Posts Tagged With: DIY

Mend It Monday: Achieving Speedweaving

Holey sock, Batman!

Holey sock, Batman!

I know that I don’t treat my socks well, they have a hard life and then go to pieces or, like Cobbler Bob*, end up with a hole in their sole. The Snail tried out one of the new-fangled** Speedweve devices a while ago (see here for the gory details) and it worked very well.

With another inevitable hole or two appearing in one of my socks, it was time to see if the idea that “any fool can use it” was true.

Enter one fool…

The Snail showed me the ropes, well, the yarn and the hooks.

The Snail showed me the ropes, well, the yarn and the hooks.

Now it was my turn... gulp...

Now it was my turn… gulp…

First hole woven closed

First hole woven closed

So, now it was time to go it alone… tea was definitely required…

So, now it was time to go it alone… tea was definitely required…

Here we go, no help (The Snail had fled the building), no safety net...

Here we go, no help (The Snail had fled the building), no safety net…

All done!

Both holes mended and there was no swearing! IS this a DIY first?

Both holes mended and there was no swearing! IS this a DIY first?

So, yes, a Speedweve IS so easy, a fool can use it.

Did I just darn my first sock ever? Yes, I did!

Am I ridiculously pleased with myself for having done it? Yes. Yes, I am.

oOo

* Comedian Adam Buxton did a Lego reconstruction (and the voices) of David Bowie planning his next character after Ziggy Stardust. It’s here and it’s brilliant.

** Actually old-fangled.

Categories: repair, Sewing | Tags: , , | 16 Comments

Mend it Monday: Bog Standard

Unhinged

Unhinged

This is a short Mend it Monday about a toilet so there will be no sniggering at the back…*

A day or two ago, one of the hinges on the toilet seat broke. I believe that this is the toilet seat that the house was built with (well, I think they used the usual gamut of tools to actually build the house but you know what I mean), making it 30 years old. Although I can’t complain, I will, because it meant some DIY for me.

I wasn’t about to replace the whole seat, or toilet, or indeed house, so looked for toilet seat hinges online. Someone asked the perfectly sage question: “Are they a standard size?” The answer? “Yes, probably, unless there’re not, in which case no, not at all.”

Terrific.

Finding a set of hinges that looked like they might fit, I took the plunge (not something I would normally do in relation to a toilet, but there we are) and ordered them. A day later, I was ready for a mend that really should be straightforward, right?

This new seat is rubbish, it seems to be missing something.... actually, it is an old shelf to ensure I end up with the same number of screwdrivers as I started with

This new seat is rubbish, it seems to be missing something…. actually, it is an old shelf to ensure I end up with the same number of screwdrivers as I started with

Undo eight screws. Well, seven unscrewed. The eighth no longer seemed to have a screwhead that conformed to the normal laws of screwdrivers, or indeed physics in general. Eventually, after ten minutes of potty-mouthed poetry, I ended up prising the thing out, leaving the hole the screw used to occupy a bit larger.

There's always one

There’s always one

Now remove the two bolts that hold the hinges onto the toilet itself. Ah, well, there’s only one as the other became brittle and shattered about six months ago. I could not find a sensible way of obtaining another bolt of the same size (without buying a whole set of hinges) and so improvised: I used sugru (pink, no less!) to hold the fixing on. Now, I had to gouge away at the self-same sugru to remove it. It felt like the god of toilet hinge bolts was laughing hard at me.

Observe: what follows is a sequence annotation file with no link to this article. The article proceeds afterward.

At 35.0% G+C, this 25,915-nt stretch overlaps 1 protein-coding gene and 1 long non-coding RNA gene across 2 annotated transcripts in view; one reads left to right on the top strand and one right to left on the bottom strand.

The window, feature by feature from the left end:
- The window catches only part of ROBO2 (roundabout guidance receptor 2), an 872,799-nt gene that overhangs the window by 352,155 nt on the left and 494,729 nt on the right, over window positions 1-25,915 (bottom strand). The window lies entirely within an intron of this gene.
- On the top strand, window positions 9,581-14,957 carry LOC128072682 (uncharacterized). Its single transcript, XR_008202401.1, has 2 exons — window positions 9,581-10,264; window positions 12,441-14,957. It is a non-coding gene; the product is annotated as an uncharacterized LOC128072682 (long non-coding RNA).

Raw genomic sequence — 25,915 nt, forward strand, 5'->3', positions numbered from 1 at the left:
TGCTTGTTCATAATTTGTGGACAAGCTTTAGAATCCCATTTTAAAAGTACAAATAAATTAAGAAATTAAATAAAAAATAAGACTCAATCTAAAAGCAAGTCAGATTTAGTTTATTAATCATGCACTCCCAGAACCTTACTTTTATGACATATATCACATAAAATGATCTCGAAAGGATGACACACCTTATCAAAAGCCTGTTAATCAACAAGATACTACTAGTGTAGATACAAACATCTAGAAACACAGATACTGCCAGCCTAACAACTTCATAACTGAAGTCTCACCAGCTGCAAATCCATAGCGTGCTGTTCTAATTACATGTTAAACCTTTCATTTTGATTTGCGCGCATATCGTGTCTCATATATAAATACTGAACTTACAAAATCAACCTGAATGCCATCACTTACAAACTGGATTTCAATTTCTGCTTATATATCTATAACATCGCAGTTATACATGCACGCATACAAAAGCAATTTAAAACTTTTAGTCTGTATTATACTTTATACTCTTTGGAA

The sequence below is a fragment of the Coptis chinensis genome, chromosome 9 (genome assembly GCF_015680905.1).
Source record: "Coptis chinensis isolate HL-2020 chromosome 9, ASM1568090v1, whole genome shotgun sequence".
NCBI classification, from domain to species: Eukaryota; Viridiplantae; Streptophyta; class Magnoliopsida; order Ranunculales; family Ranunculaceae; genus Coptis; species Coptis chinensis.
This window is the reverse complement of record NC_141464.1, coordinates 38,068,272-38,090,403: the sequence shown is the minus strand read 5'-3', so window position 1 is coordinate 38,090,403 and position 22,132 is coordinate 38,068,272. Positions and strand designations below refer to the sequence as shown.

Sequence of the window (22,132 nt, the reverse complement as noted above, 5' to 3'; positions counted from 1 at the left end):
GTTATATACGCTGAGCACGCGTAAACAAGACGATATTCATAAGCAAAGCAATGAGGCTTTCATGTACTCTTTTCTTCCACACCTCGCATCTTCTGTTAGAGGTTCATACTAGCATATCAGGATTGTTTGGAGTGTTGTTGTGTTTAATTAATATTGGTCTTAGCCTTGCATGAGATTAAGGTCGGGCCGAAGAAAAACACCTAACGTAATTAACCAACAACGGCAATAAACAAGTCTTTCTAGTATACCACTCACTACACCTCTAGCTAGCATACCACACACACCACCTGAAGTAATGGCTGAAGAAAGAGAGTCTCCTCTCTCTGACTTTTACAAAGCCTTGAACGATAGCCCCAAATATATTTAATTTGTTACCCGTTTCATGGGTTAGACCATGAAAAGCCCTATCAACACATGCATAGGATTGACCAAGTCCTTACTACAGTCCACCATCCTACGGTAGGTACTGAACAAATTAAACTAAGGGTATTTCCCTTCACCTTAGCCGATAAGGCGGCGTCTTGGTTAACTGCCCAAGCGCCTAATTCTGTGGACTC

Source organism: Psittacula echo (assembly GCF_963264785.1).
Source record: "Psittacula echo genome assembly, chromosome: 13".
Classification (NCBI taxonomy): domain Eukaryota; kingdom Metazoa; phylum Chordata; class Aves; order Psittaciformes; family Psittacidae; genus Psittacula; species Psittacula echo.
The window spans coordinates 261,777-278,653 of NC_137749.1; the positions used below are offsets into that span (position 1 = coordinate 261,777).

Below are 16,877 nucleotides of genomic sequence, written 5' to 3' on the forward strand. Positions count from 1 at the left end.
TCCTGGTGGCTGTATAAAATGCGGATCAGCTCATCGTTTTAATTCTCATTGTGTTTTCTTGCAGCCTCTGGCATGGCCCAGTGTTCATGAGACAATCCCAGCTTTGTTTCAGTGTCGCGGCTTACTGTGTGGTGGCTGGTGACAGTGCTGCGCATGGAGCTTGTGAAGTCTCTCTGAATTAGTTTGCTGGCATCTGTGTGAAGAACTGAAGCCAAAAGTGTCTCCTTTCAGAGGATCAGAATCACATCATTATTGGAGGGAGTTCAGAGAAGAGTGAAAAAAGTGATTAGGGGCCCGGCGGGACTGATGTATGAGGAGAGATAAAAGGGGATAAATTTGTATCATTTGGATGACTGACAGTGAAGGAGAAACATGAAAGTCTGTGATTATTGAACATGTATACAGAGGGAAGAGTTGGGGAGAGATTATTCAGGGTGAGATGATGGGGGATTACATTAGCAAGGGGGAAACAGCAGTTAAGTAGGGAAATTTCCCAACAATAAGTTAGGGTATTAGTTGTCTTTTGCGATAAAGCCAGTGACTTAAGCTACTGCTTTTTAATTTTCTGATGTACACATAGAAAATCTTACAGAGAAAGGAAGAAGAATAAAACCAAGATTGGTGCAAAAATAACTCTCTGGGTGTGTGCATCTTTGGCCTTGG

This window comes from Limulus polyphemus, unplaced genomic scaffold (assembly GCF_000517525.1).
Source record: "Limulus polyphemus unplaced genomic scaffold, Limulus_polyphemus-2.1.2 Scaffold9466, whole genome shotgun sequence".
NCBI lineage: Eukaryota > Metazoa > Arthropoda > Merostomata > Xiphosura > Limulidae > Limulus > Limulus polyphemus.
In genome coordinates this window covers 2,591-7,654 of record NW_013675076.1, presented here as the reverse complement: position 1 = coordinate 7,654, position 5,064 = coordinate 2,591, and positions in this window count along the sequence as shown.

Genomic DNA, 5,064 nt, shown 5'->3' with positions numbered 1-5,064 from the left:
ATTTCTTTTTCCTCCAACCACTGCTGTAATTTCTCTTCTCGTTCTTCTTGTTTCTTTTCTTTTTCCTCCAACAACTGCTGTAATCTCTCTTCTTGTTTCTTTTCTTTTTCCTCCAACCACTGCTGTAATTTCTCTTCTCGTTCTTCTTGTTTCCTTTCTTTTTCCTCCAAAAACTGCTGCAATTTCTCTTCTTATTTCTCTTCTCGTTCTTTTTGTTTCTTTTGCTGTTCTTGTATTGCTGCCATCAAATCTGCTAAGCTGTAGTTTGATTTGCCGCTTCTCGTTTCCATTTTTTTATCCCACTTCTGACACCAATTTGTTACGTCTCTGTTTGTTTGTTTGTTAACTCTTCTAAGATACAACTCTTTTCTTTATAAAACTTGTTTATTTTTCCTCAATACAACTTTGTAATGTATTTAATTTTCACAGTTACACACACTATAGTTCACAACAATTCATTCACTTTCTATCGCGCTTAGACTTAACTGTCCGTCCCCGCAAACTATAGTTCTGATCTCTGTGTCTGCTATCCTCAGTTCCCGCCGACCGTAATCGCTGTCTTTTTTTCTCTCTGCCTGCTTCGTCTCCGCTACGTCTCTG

Finally, after all that, I could attach new hinges. Guess what?

THEY FITTED.

Ooh! Shiny new hinges!

Ooh! Shiny new hinges!

The screw going into the enlarged hole went in at an angle but seems to be holding OK.

I’ve even ended up with a replacement bolt thing in case one of the replacements shatters (in about 30 years’ time).

You could say I’m flus… but you’re not going to.

Even the Ducktor seems happy with the leftovers (well, there's always something with DIY, isn't there?)

Even the Ducktor seems happy with the leftovers (well, there’s always something with DIY, isn’t there?)

oOo

* Yeah, there will be, I just know it. It’ll be me.

Categories: repair, Sustainable Stuff | Tags: , | 11 Comments

ScrapHappy July 2021: Palletgate V2.0 Update

Everything Put Together Falls Apart (well, it does when I'm involved)

Everything Put Together Falls Apart (well, it does when I’m involved)

You’d forgotten, hadn’t you? Well, that makes two of us. In March 2020, when so much happened and then nothing happened at all for months and months, I wrote a little ScrapHappy post entitled ScrapHappy March 2020: Palletgate V2.0. There was a suggestion that, in the near future, Palletgate would be rebuilt, stronger, tougher and more pallety than ever before. Well…

Welcome to the near future. In it, pallets have given way (not literally, at least not in this project) to something altogether shinier (when polished): aluminium (or aluminum, if you prefer). The problem with Palletgate Version 1 (apart from the obvious one of being built by an idiot hammer-wielding optimist) was that without further treatment of the wood, it was bound to rot as it isn’t good quality. In Wales, well, we have our fair share (and also that of England’s) of rain, so the idea of building a new one just for it to rot (even if I were to finally prime and paint it) seemed a bit silly**.

Then I wondered if I could repurpose the old bits of staging from the long now-replaced-with-the-Limery greenhouse to make a shiny new gate to keep our currently non-existent chickens* away from the raised beds. Made of lightweight non-rusting aluminium, these bits seemed ideal, so I investigated the pile of potential material further. The original leg sections could be bolted together, in ways that wouldn’t make sense if you were making staging but made PERFECT sense if you’re making the frame for a gate. I reckoned I could probably use some of the old struts as supports for the mesh (recycled from Palletgate version 1), and maybe use them for hinge supports too. Time would tell…

All the World's a stage and all the stage is a new gate. Maybe.

All the World’s a stage and all the stage is a new gate. Maybe.

We did indeed appear to have the technology. We COULD rebuild Palletgate. It WOULD cost 64 pence, with change for a small beer.***